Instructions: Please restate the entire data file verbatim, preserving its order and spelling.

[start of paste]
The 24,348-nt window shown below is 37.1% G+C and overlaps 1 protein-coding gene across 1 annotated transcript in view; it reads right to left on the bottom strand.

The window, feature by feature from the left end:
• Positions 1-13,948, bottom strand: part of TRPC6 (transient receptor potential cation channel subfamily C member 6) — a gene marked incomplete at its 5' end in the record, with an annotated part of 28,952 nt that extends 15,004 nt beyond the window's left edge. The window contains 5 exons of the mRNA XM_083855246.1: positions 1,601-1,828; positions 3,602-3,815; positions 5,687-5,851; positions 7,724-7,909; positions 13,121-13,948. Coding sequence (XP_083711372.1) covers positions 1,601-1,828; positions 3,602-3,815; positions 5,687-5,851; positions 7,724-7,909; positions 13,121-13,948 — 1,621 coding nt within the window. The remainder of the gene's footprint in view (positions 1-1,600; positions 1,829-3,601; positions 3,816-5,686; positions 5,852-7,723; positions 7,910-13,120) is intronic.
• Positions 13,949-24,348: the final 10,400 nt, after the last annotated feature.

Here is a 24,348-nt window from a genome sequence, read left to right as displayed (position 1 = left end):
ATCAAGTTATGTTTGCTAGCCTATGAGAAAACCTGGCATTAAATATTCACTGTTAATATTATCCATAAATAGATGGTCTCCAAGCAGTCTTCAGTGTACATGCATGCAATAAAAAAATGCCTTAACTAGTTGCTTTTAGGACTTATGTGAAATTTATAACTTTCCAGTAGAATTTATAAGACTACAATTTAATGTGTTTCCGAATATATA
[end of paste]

The 24,348-nt window shown below is 37.1% G+C and overlaps 1 protein-coding gene across 1 annotated transcript in view; it reads right to left on the bottom strand.

The window, feature by feature from the left end:
• Positions 1-13,948, bottom strand: part of TRPC6 (transient receptor potential cation channel subfamily C member 6) — a gene marked incomplete at its 5' end in the record, with an annotated part of 28,952 nt that extends 15,004 nt beyond the window's left edge. The window contains 5 exons of the mRNA XM_083855246.1: positions 1,601-1,828; positions 3,602-3,815; positions 5,687-5,851; positions 7,724-7,909; positions 13,121-13,948. Coding sequence (XP_083711372.1) covers positions 1,601-1,828; positions 3,602-3,815; positions 5,687-5,851; positions 7,724-7,909; positions 13,121-13,948 — 1,621 coding nt within the window. The remainder of the gene's footprint in view (positions 1-1,600; positions 1,829-3,601; positions 3,816-5,686; positions 5,852-7,723; positions 7,910-13,120) is intronic.
• Positions 13,949-24,348: the final 10,400 nt, after the last annotated feature.

Here is a 24,348-nt window from a genome sequence, read left to right as displayed (position 1 = left end):
ATCAAGTTATGTTTGCTAGCCTATGAGAAAACCTGGCATTAAATATTCACTGTTAATATTATCCATAAATAGATGGTCTCCAAGCAGTCTTCAGTGTACATGCATGCAATAAAAAAATGCCTTAACTAGTTGCTTTTAGGACTTATGTGAAATTTATAACTTTCCAGTAGAATTTATAAGACTACAATTTAATGTGTTTCCGAATATATA